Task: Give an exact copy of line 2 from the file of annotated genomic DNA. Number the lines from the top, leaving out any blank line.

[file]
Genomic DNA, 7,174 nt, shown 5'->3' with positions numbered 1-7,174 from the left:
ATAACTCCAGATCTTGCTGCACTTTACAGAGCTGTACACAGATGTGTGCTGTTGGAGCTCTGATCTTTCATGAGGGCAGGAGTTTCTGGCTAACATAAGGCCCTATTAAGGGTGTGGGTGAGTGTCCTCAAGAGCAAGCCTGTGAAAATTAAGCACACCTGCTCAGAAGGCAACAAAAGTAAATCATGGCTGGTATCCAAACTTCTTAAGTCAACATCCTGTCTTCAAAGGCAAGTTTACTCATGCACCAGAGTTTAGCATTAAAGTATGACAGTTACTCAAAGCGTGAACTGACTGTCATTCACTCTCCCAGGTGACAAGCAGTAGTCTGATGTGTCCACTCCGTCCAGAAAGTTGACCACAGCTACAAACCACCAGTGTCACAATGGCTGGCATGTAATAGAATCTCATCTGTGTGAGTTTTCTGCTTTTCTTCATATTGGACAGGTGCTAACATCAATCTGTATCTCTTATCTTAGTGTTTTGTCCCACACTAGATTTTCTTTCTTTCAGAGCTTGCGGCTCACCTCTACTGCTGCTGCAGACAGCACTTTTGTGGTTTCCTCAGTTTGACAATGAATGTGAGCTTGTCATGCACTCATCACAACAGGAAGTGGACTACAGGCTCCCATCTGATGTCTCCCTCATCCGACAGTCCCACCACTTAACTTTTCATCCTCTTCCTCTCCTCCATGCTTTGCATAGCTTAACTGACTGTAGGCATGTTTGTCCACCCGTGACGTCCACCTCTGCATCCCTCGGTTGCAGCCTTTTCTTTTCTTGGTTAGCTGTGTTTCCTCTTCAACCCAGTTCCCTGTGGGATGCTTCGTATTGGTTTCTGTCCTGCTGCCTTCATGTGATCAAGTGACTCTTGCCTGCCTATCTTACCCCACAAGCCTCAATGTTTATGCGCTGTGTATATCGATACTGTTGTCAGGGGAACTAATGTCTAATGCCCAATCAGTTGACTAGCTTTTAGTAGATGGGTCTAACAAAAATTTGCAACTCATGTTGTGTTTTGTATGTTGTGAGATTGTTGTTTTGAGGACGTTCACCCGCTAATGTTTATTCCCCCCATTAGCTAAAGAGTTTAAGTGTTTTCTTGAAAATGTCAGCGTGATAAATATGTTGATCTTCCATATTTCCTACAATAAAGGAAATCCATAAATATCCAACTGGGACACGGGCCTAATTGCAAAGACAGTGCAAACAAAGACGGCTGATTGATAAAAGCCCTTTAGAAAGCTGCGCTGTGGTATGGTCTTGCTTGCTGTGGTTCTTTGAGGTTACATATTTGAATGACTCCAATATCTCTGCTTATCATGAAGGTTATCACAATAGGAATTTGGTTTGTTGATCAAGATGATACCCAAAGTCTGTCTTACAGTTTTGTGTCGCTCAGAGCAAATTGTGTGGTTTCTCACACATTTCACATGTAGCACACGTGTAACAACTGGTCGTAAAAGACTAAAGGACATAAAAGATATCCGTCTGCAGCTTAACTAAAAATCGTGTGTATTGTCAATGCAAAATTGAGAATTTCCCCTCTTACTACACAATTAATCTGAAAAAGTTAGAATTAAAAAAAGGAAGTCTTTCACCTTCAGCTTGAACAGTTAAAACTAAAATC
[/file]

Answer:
ATAACTCCAGATCTTGCTGCACTTTACAGAGCTGTACACAGATGTGTGCTGTTGGAGCTCTGATCTTTCATGAGGGCAGGAGTTTCTGGCTAACATAAGGCCCTATTAAGGGTGTGGGTGAGTGTCCTCAAGAGCAAGCCTGTGAAAATTAAGCACACCTGCTCAGAAGGCAACAAAAGTAAATCATGGCTGGTATCCAAACTTCTTAAGTCAACATCCTGTCTTCAAAGGCAAGTTTACTCATGCACCAGAGTTTAGCATTAAAGTATGACAGTTACTCAAAGCGTGAACTGACTGTCATTCACTCTCCCAGGTGACAAGCAGTAGTCTGATGTGTCCACTCCGTCCAGAAAGTTGACCACAGCTACAAACCACCAGTGTCACAATGGCTGGCATGTAATAGAATCTCATCTGTGTGAGTTTTCTGCTTTTCTTCATATTGGACAGGTGCTAACATCAATCTGTATCTCTTATCTTAGTGTTTTGTCCCACACTAGATTTTCTTTCTTTCAGAGCTTGCGGCTCACCTCTACTGCTGCTGCAGACAGCACTTTTGTGGTTTCCTCAGTTTGACAATGAATGTGAGCTTGTCATGCACTCATCACAACAGGAAGTGGACTACAGGCTCCCATCTGATGTCTCCCTCATCCGACAGTCCCACCACTTAACTTTTCATCCTCTTCCTCTCCTCCATGCTTTGCATAGCTTAACTGACTGTAGGCATGTTTGTCCACCCGTGACGTCCACCTCTGCATCCCTCGGTTGCAGCCTTTTCTTTTCTTGGTTAGCTGTGTTTCCTCTTCAACCCAGTTCCCTGTGGGATGCTTCGTATTGGTTTCTGTCCTGCTGCCTTCATGTGATCAAGTGACTCTTGCCTGCCTATCTTACCCCACAAGCCTCAATGTTTATGCGCTGTGTATATCGATACTGTTGTCAGGGGAACTAATGTCTAATGCCCAATCAGTTGACTAGCTTTTAGTAGATGGGTCTAACAAAAATTTGCAACTCATGTTGTGTTTTGTATGTTGTGAGATTGTTGTTTTGAGGACGTTCACCCGCTAATGTTTATTCCCCCCATTAGCTAAAGAGTTTAAGTGTTTTCTTGAAAATGTCAGCGTGATAAATATGTTGATCTTCCATATTTCCTACAATAAAGGAAATCCATAAATATCCAACTGGGACACGGGCCTAATTGCAAAGACAGTGCAAACAAAGACGGCTGATTGATAAAAGCCCTTTAGAAAGCTGCGCTGTGGTATGGTCTTGCTTGCTGTGGTTCTTTGAGGTTACATATTTGAATGACTCCAATATCTCTGCTTATCATGAAGGTTATCACAATAGGAATTTGGTTTGTTGATCAAGATGATACCCAAAGTCTGTCTTACAGTTTTGTGTCGCTCAGAGCAAATTGTGTGGTTTCTCACACATTTCACATGTAGCACACGTGTAACAACTGGTCGTAAAAGACTAAAGGACATAAAAGATATCCGTCTGCAGCTTAACTAAAAATCGTGTGTATTGTCAATGCAAAATTGAGAATTTCCCCTCTTACTACACAATTAATCTGAAAAAGTTAGAATTAAAAAAAGGAAGTCTTTCACCTTCAGCTTGAACAGTTAAAACTAAAATC